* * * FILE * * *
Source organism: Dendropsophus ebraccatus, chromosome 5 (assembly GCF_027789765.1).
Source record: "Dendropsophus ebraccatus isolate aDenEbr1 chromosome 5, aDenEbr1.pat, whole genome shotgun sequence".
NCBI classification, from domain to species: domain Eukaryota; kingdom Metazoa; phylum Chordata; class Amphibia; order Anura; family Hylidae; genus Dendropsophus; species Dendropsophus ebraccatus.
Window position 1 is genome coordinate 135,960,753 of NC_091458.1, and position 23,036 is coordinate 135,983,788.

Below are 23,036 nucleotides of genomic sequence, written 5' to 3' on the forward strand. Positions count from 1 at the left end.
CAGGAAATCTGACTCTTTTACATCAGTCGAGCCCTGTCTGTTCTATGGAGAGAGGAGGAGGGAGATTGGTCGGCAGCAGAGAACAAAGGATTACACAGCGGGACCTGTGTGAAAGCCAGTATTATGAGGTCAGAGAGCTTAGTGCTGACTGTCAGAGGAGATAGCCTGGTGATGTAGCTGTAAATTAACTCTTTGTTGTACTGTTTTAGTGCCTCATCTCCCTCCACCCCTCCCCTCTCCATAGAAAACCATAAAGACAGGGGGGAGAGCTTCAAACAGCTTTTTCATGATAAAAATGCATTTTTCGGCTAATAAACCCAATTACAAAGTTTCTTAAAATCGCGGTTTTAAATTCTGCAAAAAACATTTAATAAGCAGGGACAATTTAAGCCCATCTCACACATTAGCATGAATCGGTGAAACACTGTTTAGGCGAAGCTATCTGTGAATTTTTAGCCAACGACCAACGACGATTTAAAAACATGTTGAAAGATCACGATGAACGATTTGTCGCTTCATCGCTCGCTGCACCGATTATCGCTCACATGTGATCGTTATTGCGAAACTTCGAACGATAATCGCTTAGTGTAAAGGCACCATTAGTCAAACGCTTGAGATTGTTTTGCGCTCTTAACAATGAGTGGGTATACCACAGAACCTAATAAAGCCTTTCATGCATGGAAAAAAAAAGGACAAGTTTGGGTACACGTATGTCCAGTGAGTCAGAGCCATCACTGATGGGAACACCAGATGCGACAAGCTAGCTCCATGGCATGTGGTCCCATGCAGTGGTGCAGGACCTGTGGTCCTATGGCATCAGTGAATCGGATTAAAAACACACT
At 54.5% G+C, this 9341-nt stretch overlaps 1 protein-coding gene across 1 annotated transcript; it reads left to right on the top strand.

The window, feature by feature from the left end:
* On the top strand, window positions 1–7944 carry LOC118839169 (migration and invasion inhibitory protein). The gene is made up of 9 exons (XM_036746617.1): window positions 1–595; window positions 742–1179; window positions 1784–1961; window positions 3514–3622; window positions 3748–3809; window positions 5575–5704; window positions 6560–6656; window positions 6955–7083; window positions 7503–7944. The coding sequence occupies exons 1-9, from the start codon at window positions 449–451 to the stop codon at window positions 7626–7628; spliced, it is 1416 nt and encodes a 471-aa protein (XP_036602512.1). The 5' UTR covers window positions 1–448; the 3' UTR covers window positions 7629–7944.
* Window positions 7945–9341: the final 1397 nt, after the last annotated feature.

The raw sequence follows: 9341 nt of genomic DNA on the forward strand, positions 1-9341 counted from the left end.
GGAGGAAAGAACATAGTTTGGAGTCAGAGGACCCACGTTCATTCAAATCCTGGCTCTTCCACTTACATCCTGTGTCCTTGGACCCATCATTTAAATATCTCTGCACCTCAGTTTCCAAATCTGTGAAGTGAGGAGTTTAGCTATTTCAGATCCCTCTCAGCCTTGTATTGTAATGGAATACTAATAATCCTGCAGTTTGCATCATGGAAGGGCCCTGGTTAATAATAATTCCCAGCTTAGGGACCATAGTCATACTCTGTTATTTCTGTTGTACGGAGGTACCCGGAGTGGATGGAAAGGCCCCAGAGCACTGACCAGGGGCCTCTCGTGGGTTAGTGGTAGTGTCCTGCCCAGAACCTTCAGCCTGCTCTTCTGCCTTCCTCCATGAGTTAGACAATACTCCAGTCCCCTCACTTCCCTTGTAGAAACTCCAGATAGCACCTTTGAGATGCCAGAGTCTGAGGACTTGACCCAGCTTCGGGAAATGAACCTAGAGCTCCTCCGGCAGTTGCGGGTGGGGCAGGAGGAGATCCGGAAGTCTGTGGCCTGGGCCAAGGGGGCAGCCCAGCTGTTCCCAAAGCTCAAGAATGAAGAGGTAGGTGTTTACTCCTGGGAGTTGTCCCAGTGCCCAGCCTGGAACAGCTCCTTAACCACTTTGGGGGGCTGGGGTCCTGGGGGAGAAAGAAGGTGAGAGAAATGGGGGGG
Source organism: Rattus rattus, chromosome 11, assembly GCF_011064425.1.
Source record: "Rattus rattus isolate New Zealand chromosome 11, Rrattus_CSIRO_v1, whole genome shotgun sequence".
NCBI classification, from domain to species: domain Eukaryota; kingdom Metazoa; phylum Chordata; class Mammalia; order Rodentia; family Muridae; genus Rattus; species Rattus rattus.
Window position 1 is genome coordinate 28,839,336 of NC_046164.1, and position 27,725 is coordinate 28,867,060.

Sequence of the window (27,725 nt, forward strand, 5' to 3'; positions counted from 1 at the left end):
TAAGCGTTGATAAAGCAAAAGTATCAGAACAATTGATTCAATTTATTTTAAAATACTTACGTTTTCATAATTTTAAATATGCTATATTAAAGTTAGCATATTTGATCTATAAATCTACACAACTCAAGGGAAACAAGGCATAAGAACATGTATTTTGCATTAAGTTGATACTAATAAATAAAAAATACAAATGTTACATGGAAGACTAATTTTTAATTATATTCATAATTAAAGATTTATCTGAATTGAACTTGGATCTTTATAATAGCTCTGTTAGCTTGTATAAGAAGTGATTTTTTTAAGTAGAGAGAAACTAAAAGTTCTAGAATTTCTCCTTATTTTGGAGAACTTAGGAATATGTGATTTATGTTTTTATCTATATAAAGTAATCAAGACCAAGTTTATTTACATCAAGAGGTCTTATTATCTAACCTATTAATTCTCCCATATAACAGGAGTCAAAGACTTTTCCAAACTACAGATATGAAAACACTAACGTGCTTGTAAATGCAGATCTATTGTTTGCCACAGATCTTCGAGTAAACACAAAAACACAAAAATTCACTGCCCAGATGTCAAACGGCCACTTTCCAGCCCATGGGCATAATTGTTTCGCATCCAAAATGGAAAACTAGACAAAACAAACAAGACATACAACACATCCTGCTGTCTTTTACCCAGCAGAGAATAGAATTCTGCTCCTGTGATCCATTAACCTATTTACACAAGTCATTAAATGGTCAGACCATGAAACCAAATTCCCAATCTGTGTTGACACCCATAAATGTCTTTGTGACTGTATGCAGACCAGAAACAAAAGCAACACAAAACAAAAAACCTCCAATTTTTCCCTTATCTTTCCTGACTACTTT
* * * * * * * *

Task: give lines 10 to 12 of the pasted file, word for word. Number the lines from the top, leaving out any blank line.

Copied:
* Window positions 7945–9341: the final 1397 nt, after the last annotated feature.

The raw sequence follows: 9341 nt of genomic DNA on the forward strand, positions 1-9341 counted from the left end.
GGAGGAAAGAACATAGTTTGGAGTCAGAGGACCCACGTTCATTCAAATCCTGGCTCTTCCACTTACATCCTGTGTCCTTGGACCCATCATTTAAATATCTCTGCACCTCAGTTTCCAAATCTGTGAAGTGAGGAGTTTAGCTATTTCAGATCCCTCTCAGCCTTGTATTGTAATGGAATACTAATAATCCTGCAGTTTGCATCATGGAAGGGCCCTGGTTAATAATAATTCCCAGCTTAGGGACCATAGTCATACTCTGTTATTTCTGTTGTACGGAGGTACCCGGAGTGGATGGAAAGGCCCCAGAGCACTGACCAGGGGCCTCTCGTGGGTTAGTGGTAGTGTCCTGCCCAGAACCTTCAGCCTGCTCTTCTGCCTTCCTCCATGAGTTAGACAATACTCCAGTCCCCTCACTTCCCTTGTAGAAACTCCAGATAGCACCTTTGAGATGCCAGAGTCTGAGGACTTGACCCAGCTTCGGGAAATGAACCTAGAGCTCCTCCGGCAGTTGCGGGTGGGGCAGGAGGAGATCCGGAAGTCTGTGGCCTGGGCCAAGGGGGCAGCCCAGCTGTTCCCAAAGCTCAAGAATGAAGAGGTAGGTGTTTACTCCTGGGAGTTGTCCCAGTGCCCAGCCTGGAACAGCTCCTTAACCACTTTGGGGGGCTGGGGTCCTGGGGGAGAAAGAAGGTGAGAGAAATGGGGGGG